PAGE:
Biomonitoring Sampling Site, Cupsuptic River


Contacts. Who to contact for more information.

Data and Maps. Find sampling locations and review data.

Materials. Reports, publications, SOPs and other quality assurance materials, etc.

Sampling and analysis. Overview, field methods, data analysis methods, and descriptions of algae and macroinvertebrates.

Why biological monitoring? Importance of biological monitoring and assessments.


The Maine DEP's Biological Monitoring Program assesses the health of rivers, streams, and wetlands by evaluating the composition of resident aquatic benthic macroinvertebrate and algal communities. The Biological Monitoring Program can tell how healthy the waterbody is based on the amount and types of aquatic macroinvertebrates and algae living in a waterbody. The amount and types of macroinvertebrates and algae living there change when waterbodies are polluted or disturbed. For example, a polluted stream will often lack pollution-sensitive organisms like mayflies and stoneflies and will have more pollution-tolerant organisms like snails and leaches.

The Biological Monitoring Program uses their sampling results to inform a variety of management activities, such as:

•  Determining if waterbodies are attaining environmental goals (criteria) associated with Class AA, A, B, and C waterbodies as part of Maine's Water Classification Program .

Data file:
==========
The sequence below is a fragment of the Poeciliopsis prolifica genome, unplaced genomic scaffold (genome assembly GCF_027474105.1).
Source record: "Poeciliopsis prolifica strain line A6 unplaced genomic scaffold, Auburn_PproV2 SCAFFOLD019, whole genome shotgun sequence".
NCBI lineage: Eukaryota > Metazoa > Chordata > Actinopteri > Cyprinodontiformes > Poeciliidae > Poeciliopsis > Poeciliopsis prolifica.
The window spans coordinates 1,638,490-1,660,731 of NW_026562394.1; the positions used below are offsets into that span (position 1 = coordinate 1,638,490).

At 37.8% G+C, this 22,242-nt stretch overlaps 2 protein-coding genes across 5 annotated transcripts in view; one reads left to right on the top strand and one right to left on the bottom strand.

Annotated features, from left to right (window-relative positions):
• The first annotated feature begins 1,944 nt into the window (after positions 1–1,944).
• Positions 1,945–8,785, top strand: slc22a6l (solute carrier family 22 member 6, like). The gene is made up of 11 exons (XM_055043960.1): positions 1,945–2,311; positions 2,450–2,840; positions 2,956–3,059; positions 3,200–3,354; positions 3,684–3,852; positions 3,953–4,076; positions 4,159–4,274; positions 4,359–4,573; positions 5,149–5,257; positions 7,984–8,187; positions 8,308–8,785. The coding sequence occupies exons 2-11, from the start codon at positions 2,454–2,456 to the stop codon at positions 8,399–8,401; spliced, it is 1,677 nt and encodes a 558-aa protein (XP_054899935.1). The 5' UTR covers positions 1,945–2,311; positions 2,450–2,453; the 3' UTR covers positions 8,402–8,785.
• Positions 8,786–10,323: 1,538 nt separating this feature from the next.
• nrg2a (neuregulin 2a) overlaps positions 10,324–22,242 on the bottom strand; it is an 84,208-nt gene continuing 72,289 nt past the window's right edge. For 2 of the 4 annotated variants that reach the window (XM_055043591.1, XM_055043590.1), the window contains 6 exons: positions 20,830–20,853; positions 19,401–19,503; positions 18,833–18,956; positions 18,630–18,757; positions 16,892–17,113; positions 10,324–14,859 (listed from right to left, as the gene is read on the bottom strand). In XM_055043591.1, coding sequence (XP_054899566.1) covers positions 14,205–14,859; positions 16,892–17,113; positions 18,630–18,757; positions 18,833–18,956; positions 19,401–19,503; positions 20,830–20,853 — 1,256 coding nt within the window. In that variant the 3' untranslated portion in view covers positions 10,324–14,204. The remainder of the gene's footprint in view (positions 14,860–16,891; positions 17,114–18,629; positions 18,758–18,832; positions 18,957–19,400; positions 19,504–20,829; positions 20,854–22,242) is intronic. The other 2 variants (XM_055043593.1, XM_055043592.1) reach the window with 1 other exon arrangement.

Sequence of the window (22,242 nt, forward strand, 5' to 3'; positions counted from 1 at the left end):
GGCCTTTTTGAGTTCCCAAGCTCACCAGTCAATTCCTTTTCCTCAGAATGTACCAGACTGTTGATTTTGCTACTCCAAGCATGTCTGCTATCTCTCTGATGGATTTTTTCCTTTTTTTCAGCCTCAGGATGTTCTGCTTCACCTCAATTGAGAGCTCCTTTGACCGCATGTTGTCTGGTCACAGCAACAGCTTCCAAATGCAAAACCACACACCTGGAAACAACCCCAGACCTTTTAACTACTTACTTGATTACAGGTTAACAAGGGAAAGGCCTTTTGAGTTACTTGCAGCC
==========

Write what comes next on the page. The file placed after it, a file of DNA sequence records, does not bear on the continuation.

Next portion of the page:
•  Documenting a waterbody's existing condition and tracking changes over time.
•  Identifying and prioritizing waterbodies that do not attain their assigned environmental goals and are in need of restoration or remedial action.
•  Identifying exceptional waterbodies.
•  Improving permit and licensing decisions with greater understanding of environmental impacts.
•  Evaluating and documenting the success of restoration, conservation methods, and permit and license decisions at protecting and restoring aquatic life.

Under the federal Clean Water Act, States are required to develop programs to evaluate the physical, chemical, and biological integrity of the Nation's waters and to adopt water quality standards to restore and maintain that integrity. States must also report to Congress on the condition of all waters within their boundaries every two years. The information collected by Biological Monitoring Program satisfies these requirements for assessing the biological integrity of Maine's freshwaters.